Formenti an interesting take on animated documentaries, reading them as a sub-type of the docudrama. As such, her scholarship presents an alternative perspective to that offered in my own work.
Animated documentaries were first written about (by animation, film and documentary scholars) in the late 1990s. Much of that work was about drawing attention to the existence of animated documentary and discussing how they fit in with pre-existing ideas of what documentary is. It was about 10 years later that scholars once again became interested in animated documentary and from that time there has been an increasing amount of books, articles and book chapters published on the topic. Hopefully this is a sign that the discourse around animated documentaries will continue to develop with new perspectives being offered.
- Animation: An Interdisciplinary Journal, Vol.6 (3)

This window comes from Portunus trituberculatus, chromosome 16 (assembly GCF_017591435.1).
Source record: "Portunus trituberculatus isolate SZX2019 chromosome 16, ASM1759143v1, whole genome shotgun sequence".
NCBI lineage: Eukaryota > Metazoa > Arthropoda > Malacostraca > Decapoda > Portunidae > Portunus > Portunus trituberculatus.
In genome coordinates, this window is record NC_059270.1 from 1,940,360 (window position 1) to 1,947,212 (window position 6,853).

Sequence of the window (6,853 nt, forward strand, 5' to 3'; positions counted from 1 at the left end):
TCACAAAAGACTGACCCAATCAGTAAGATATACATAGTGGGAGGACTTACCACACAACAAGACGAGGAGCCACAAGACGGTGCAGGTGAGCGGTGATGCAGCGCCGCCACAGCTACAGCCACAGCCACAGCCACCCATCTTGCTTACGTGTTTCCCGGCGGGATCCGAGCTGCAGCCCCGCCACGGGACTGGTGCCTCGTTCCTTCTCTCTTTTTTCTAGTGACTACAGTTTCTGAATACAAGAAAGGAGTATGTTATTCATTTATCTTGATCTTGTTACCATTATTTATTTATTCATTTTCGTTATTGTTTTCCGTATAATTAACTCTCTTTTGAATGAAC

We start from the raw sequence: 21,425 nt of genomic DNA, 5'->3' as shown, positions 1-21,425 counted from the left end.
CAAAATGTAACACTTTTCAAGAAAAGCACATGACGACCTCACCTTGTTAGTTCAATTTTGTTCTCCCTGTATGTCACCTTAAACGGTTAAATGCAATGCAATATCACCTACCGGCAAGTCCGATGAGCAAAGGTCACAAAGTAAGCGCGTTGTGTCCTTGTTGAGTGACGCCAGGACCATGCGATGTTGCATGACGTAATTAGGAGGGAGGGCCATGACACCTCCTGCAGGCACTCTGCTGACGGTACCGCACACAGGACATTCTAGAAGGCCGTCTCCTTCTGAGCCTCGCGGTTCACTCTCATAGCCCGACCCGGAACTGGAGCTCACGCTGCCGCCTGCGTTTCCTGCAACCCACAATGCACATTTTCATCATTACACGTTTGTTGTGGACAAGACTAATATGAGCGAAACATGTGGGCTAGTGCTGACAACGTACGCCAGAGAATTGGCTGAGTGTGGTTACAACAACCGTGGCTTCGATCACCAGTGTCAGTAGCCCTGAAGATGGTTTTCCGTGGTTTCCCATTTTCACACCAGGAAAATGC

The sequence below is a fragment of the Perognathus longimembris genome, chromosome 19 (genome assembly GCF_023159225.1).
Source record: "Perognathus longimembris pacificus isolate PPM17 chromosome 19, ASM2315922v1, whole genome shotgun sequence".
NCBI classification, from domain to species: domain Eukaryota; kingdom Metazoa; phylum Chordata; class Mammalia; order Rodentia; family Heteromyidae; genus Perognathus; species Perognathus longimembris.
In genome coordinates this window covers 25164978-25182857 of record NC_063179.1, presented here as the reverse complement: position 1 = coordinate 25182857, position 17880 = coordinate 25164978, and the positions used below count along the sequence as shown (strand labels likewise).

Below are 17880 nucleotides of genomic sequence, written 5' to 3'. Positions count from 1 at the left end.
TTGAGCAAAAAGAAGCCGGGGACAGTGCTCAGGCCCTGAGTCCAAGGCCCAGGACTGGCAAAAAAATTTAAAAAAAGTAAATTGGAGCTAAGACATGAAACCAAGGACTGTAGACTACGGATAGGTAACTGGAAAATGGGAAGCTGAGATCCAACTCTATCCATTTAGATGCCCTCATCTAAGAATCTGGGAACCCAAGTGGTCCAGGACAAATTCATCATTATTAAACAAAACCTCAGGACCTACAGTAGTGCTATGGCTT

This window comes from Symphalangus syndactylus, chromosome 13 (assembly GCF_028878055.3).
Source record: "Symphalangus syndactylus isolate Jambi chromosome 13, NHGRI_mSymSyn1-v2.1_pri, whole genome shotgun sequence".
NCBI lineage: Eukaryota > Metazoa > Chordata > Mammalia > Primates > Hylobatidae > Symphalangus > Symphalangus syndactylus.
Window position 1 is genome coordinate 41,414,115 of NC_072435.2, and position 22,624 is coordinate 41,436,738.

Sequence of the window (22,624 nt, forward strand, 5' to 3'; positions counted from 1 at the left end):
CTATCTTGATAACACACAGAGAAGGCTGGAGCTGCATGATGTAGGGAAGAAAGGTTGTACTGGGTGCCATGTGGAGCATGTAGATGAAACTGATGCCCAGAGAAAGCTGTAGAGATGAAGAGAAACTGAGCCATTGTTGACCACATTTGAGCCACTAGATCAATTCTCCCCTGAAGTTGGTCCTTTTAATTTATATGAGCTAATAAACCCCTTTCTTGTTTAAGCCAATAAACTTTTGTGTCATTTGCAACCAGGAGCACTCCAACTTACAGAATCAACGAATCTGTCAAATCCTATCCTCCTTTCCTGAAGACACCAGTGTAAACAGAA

- Sybil DelGaudio, "If Truth Be Told, Can ‘Toons Tell it? Documentary and Animation," Film History, 9(2), 1997, 189-99
- Cristina Formenti, "The Sincerest Form of Docudrama: Re-framing the Animated Documentary," Studies in Documentary Film 8(2), 2014, 103-115
- Annabelle Honess Roe, "Absence, Excess and Epistemological Expansion: Towards a Framework for the Study of Animated Documentary," Animation: An Interdisciplinary Journal 6 (3), 2011, 215-231
- Annabelle Honess Roe, Animated Documentary, Palgrave Macmillan, 2013
- Annabelle Honess Roe, Kate Nash, Craig Hight, Catherine Summerhayes, "The Evolution of Animated Documentary," New Documentary Ecologies: Emerging Platforms, Practices and Discourses, Palgrave Macmillan, 2014, 174-191
- Gunnar Strøm, "The Animated Documentary," Animation Journal 11, 2003, 46-63
- Paul Ward, "Animated Realities: The Animated Film, Documentary, Realism," Reconstruction: Studies in Contemporary Culture 8(2), 2008
- Paul Wells, “The Beautiful Village and the True Village: A Consideration of Animation and the Documentary Aesthetic,” Art and Animation, 1997, 40-45
- Orly Yadin, Toby Haggith and Joanna Newman, “But is it Documentary?” Holocaust and the Moving Image: Representations in Film and Television Since 1933 (Wallflower, 2005), 168-172